ar the “W” like so many before me. I am proud to be a part of a team that has been braving Lake Mendota since 1972. The legacy of the Wisconsin Women’s program is a part of why I love it so much. I’ve benefited from the work that the pioneers of women’s rowing did, but that work isn’t limited to time in the boat.
The bottom Level of Porter Boathouse is dominated brightly lit, red-lined, trophy cases. They summarize the history of Wisco rowing through pictures, trophies, articles and memorabilia. I walk by the walls that hold “The Legacy of Wisconsin Crew” so often that it has gradually faded into scenery. This is the part of legacy that can be hung on a wall, but history is more than wins and losses. History has to encompass the fight it took to get to the starting line at all.
Wisconsin Women’s has been around since 1972, when Title IX legislation that outlawed discrimination in education and sports based on gender was passed. It created a community for athletic women to thrive and challenge themselves. The legislation meant that women’s rowing programs needed to match their historically elite, hundred-year old male counterparts. The new women’s teams fell painfully short of equality. Women’s crews used banged-up, hand-me-down shells from the men’s teams and lacked locker rooms in the historic boathouses that were created as men’s only faculties.
Yale Women’s Crew team was the first to protest the inequality. In the fall of 1975, the women’s team was allowed to row on the same water as the men: off campus on the Housatonic. The men’s team shared the water, but they refused to share the boathouse. The women’s locker room was a trailer with non-functioning showers. By March, the women were sick and tired of sitting on a freezing bus, soaking wet, waiting for the men’s team to finish showering before returning to campus.
The women made an appointment to meet with the head of women’s athletics. When the day came, they marched into her office in silence and took off their rowing clothes. They exposed themselves and the words Title IX written on their bare bodies while this message was read:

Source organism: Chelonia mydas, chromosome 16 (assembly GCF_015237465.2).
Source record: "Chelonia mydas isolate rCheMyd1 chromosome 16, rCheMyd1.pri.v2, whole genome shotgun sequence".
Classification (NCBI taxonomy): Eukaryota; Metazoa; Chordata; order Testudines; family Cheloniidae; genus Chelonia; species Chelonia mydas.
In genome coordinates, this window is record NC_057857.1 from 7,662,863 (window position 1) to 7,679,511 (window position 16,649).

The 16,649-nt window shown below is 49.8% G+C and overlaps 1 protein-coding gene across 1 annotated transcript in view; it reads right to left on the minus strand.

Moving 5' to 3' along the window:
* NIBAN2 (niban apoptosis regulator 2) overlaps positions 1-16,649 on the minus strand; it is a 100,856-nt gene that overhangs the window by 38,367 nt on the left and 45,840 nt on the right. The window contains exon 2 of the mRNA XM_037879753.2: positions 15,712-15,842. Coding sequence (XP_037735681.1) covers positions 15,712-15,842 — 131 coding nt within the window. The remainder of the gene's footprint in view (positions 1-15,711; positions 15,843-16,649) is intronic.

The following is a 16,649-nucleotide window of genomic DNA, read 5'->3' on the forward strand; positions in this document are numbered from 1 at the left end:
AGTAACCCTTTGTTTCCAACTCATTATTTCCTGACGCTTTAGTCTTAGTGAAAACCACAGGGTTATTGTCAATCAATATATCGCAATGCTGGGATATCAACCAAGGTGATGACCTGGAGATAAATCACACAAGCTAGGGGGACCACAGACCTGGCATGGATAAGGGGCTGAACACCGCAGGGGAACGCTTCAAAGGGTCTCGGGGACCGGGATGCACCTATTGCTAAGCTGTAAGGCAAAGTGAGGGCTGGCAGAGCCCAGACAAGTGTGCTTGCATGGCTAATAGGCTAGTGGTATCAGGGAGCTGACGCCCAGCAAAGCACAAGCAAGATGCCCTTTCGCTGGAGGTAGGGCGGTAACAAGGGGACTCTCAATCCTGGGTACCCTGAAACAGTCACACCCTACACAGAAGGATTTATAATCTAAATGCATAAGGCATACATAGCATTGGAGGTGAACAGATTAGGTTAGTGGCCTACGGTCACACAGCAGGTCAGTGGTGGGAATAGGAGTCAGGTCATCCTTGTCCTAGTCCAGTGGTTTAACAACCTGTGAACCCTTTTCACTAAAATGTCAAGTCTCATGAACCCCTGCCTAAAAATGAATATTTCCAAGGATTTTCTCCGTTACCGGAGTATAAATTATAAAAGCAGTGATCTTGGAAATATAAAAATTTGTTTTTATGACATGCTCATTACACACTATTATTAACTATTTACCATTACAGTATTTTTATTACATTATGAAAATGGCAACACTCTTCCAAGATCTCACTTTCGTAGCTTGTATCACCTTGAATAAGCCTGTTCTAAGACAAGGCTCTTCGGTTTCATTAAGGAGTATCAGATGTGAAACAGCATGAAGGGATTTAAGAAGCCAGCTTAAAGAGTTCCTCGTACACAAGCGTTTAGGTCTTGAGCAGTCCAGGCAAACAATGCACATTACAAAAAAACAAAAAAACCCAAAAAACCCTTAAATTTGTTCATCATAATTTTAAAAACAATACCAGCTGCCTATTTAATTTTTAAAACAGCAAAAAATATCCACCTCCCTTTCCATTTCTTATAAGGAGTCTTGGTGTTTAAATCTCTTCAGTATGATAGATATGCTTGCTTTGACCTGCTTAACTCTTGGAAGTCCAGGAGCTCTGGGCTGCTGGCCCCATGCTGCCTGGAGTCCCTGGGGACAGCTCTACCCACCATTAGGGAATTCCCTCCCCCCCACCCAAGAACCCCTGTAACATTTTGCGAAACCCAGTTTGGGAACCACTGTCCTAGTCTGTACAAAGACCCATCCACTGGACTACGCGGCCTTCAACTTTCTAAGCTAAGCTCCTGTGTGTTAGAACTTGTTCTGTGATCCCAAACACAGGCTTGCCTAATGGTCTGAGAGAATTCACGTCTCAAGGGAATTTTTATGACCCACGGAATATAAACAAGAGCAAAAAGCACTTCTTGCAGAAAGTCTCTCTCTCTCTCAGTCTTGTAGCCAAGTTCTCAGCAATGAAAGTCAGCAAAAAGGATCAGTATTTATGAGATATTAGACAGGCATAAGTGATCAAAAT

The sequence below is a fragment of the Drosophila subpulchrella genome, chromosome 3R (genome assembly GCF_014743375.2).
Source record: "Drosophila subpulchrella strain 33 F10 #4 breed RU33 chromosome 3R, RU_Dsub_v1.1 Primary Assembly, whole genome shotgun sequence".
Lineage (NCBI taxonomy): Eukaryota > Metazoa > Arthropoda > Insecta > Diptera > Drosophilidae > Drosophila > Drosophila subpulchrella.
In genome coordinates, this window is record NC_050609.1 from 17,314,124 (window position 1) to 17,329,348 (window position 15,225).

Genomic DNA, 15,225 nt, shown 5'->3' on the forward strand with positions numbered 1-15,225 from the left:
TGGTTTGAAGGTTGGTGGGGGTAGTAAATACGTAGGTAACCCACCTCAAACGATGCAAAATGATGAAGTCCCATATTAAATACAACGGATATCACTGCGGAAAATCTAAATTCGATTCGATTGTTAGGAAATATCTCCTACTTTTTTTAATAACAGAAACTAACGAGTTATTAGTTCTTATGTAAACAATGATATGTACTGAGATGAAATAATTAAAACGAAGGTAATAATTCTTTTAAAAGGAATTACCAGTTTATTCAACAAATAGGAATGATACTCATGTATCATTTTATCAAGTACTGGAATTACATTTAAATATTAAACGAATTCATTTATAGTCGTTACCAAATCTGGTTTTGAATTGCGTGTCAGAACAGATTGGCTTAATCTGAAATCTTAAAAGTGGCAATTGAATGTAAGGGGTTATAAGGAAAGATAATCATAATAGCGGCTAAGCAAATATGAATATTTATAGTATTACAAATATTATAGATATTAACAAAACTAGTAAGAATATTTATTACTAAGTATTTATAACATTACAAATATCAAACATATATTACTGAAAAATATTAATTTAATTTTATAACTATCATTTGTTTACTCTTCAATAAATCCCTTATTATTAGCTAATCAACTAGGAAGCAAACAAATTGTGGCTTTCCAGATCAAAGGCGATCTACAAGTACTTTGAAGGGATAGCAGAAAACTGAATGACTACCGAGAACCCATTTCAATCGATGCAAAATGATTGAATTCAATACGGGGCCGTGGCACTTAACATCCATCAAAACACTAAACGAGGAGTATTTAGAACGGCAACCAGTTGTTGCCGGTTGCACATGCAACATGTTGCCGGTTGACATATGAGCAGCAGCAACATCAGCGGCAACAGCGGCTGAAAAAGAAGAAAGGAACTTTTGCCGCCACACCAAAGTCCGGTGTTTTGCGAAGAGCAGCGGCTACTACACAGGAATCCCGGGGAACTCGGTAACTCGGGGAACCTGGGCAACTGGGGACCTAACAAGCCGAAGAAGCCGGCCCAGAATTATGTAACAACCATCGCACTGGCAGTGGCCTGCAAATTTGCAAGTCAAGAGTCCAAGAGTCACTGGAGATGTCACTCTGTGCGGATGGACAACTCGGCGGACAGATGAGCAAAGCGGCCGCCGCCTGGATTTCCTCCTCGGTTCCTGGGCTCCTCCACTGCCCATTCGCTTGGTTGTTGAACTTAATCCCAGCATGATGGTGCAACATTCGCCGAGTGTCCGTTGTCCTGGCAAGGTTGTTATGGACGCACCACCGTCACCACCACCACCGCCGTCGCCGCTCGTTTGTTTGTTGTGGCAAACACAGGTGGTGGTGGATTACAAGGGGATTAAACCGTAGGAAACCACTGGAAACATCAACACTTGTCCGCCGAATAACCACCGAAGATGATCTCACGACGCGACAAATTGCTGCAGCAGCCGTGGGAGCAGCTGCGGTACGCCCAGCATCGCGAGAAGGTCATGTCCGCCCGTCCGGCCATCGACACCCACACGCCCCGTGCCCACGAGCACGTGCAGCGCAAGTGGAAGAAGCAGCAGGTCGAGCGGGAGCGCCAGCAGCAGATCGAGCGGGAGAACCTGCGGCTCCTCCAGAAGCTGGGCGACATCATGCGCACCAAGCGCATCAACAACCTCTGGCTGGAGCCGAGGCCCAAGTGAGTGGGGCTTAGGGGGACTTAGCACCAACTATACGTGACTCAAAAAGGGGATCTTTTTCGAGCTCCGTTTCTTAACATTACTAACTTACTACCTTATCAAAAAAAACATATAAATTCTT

“These are the bodies Yale is exploiting. We have come here today to make clear how unprotected we are, to show graphically what we are being exposed to … We are not just healthy young things in blue and white uniforms who perform feats of strength for Yale in the nice spring weather; we are not just statistics on your win column. We’re human and being treated as less than such.”
The story was covered by Yale reporters and got published in the New York Times. Yale alumni were outraged that their students were being treated so poorly and sent letters to the University demanding change, many of which had checks enclosed. The Yale women succeeded in getting their locker room and sparked protests by female rowers across the country.
One of these protests happened at Wisconsin. The Badger’s naked meeting with athletics staff led to the creation of a women’s locker room in the basement of the Short Course dorms adjacent to the boathouse. It wasn’t glamorous, but it was functional. This low glamour, high functioning ideal was recurring a theme for the early days women’s rowing.
Comparing the resources that NCAA Rowing provides for their athletes these days makes the crews of the past seem like a joke. The academic support, issued gear, facilities and extra perks that student athletes get these days totally dwarfs what athletes in the 70s and 80s had to fund-raise and fight for.
The technology of boats and oars, made with carbon fiber and synthetic materials has increased the speed of rowing. The ergometer has revolutionized training (Thank God for that am I right?). Lycra and spandex have replaced cotton shorts and tanks. Cox Boxes and megaphones have made communication on the water easier. Wakeless launches have changed the game. Smart Oars give coaches real-time data about a crew’s power output. Even small things like plastic water-bottles or seat pads have made big contributions to the sport.
I get to row at such a great time. I have so many resources at my fingertips and benefit from so much technology. Rowing has been around since American Universities first opened and it has come so far since then. It’s important to know the legacy of our sport. It’s important to acknowledge the pioneers who stirred the pot. I am proud to be a part of a great tradition. I am proud to be a part of women’s athletics. I am proud to wear the “W.”